What encourages you to keep doing this when it’s an often thankless job in academia?

[00:12:46] Seán Kavanagh: Yeah that’s a good question and something I guess we talk about, I think about quite a bit. So as you mentioned first the group particularly David’s group, at UCL, try and yeah, and Aaron’s group actually, I guess, with other software as well, like PyTASER we’ll try and, yeah, make our codes open access and relatively user friendly as well, so that people can actually easily pick it up and use it in their research.

But yeah, what I’m encouraged to do when it’s often a thankless job. That’s a good question. I might have to think about that for a second. Yeah, I guess, I mean, part of it is like almost community service that you want your code to be usable and like to help push the forefront of research forward.

If we actually want people to be adopting these more advanced approaches to research you know, the code itself needs to be usable. Because if someone sees some random code online that has like 10 different installation steps and involves you downloading and compiling something in Fortran and downloading this thing and whatever, it’s going to put people off.

At the same time, you get some visibility and exposure out of it too. So while it is in many ways a thankless job, you still have your name attached to the code. At least now with things like JOSS, you can actually publish the code and that count as a publication on your CV, whereas before that, you know, often wasn’t even possible itself. So I guess that’s what I’d say, but I don’t know, Irea might have some other opinions on that.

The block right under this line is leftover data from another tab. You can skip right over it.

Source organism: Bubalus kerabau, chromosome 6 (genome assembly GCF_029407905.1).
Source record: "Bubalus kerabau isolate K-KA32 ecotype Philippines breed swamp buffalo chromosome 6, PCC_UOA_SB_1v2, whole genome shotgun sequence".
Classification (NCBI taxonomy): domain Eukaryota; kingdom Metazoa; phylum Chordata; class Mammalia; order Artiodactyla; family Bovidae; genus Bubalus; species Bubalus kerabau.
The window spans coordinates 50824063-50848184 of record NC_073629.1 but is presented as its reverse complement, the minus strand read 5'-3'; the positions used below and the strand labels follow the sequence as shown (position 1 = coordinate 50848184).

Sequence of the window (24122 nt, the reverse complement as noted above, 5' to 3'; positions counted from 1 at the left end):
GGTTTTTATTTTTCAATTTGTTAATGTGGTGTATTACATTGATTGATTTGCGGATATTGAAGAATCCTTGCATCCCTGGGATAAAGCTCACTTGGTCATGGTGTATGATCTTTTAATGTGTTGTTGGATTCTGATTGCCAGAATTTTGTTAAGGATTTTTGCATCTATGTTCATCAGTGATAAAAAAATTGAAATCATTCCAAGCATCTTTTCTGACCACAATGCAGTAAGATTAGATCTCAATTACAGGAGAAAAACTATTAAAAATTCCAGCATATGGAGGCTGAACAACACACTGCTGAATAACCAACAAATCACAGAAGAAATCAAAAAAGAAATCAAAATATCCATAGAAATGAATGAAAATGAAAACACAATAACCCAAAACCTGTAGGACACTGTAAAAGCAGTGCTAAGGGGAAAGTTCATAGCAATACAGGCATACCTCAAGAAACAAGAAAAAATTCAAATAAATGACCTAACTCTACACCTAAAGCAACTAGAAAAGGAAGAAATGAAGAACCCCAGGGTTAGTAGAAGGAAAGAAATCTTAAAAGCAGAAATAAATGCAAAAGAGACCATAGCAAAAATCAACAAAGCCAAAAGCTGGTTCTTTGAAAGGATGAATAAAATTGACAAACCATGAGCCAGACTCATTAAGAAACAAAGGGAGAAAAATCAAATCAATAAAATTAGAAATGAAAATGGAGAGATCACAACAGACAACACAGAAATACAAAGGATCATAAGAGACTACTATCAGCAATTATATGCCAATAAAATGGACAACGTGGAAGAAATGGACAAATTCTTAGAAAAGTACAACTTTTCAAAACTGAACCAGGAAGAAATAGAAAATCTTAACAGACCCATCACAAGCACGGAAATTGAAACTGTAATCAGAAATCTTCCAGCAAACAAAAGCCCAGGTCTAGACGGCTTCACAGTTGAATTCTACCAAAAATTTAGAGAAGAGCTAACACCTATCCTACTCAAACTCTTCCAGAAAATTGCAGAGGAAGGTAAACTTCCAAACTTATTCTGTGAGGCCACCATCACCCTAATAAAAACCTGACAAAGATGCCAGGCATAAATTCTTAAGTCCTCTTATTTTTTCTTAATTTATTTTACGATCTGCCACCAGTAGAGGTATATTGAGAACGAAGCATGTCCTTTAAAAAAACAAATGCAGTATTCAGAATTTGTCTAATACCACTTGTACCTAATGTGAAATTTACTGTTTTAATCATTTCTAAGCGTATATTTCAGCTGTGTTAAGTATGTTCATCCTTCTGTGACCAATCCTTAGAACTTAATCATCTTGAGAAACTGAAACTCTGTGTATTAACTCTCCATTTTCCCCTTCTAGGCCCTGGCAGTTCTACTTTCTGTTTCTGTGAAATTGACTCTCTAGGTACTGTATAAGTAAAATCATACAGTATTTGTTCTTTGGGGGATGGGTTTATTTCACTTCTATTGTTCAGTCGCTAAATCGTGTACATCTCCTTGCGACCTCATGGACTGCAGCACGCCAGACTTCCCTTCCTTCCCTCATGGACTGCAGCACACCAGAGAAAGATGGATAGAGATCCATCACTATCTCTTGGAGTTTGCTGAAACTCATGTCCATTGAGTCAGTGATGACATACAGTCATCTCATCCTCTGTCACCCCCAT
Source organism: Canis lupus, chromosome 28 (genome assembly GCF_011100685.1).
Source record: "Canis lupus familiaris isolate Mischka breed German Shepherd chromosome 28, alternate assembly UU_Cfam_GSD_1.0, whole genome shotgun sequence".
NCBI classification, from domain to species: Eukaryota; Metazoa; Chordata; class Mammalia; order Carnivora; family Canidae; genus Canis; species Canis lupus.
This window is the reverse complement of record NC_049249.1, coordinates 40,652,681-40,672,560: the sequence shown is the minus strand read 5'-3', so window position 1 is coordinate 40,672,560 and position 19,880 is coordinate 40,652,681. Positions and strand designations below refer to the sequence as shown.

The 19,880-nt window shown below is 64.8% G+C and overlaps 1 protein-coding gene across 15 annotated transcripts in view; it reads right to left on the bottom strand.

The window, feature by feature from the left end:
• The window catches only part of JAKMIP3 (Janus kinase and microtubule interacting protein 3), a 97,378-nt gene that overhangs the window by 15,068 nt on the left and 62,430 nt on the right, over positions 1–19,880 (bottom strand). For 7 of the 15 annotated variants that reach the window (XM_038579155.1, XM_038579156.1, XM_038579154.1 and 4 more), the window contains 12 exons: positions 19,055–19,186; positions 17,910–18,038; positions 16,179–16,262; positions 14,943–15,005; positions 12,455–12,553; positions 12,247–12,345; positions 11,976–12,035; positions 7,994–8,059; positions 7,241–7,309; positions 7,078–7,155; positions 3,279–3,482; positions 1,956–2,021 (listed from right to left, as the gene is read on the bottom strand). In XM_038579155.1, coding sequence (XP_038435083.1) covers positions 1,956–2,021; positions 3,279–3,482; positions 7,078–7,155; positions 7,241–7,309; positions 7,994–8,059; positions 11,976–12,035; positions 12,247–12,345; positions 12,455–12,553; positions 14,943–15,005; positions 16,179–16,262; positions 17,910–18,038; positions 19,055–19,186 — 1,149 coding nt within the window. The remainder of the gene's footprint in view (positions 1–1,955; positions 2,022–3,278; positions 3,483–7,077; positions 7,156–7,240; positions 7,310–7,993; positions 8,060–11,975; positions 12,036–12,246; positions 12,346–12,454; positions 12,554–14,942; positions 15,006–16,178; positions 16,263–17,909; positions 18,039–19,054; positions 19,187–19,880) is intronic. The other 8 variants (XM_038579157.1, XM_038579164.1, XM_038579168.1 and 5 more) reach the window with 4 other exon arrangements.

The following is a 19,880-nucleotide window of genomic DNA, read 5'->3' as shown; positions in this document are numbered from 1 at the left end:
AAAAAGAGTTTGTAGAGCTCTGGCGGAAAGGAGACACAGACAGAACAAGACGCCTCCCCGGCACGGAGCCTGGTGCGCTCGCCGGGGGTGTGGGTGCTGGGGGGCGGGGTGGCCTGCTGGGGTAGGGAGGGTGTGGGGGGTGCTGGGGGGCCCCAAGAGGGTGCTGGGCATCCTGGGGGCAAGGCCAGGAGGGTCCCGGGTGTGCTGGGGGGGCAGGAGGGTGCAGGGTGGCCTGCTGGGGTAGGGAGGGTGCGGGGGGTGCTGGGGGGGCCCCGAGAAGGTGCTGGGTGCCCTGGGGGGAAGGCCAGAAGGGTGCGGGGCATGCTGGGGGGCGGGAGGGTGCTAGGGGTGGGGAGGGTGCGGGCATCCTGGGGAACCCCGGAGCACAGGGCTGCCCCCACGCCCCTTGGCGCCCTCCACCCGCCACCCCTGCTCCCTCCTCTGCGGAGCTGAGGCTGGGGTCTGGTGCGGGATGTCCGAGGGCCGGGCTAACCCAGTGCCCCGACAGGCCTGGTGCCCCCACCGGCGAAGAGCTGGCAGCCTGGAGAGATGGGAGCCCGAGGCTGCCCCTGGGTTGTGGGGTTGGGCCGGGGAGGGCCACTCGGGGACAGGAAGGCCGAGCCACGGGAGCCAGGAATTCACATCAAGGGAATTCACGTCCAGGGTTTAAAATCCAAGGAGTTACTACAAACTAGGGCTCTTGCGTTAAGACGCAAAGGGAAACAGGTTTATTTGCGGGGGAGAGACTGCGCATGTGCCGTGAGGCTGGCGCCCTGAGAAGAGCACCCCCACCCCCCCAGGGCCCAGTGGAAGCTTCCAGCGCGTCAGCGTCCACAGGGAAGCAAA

[00:14:09] Irea Mosquera-Lois: Yeah, I think I would just add that we’ve benefited from great codes that were open source, so maybe like pymatgen or ASE that are kind of to manipulate structures. And that accelerates your work so much that you kind of want to contribute to that philosophy that I guess builds science.

[00:14:25] Seán Kavanagh: Yeah, that’s a very good point, yeah.

[00:14:28] Arfon Smith: Yeah, the I like these answers are really heartwarming in some sense, I think, you know, the motivations sound really, really good. I was reminded of the, I think, mission statement of the Software Sustainability Institute,, which is better software, better research. I think, you know, Seán, what you’re saying is, you know, sure you can share code that you use to conduct your one experiment, but actually a much more valuable contribution is a more generalized tool that allows others to follow and do, build on that work, right? And there’s so much opportunity for the open source story to actually have value in research and academia.

It’s actually a really strong fit, I think.

[00:15:06] Seán Kavanagh: yeah I really agree with that I mean I think as Irea said, these tools like pymatgen and ASE were the same sort of philosophy of being, you know, quite readily usable and general as well. And then the fact that it’s open source, you can see all the underlying code.

And then if you want to tackle a specific problem in your code, a lot of time you can get inspiration by seeing how it’s done there. And then, you can kind of go about implementing similar approaches. And yeah, the fact that it does, as you say, kind of give this large, wide scale acceleration of research in the fields, as everyone can build on each other.

[00:15:37] Abby Cabunoc Mayes: One thing that I find really interesting about this paper if I understand correctly, it was your group that like discovered the issue with the low energy structures in the first place. So then being able to, no, yes, I don’t, okay, okay,

[00:15:50] Seán Kavanagh: But I guess it was, yeah, it was kind of a big project on trying to see how general this behavior was. So it was myself and Irea worked in this project where essentially it would just been from noticing this behavior in one or two select cases, both in my research and also in the literature.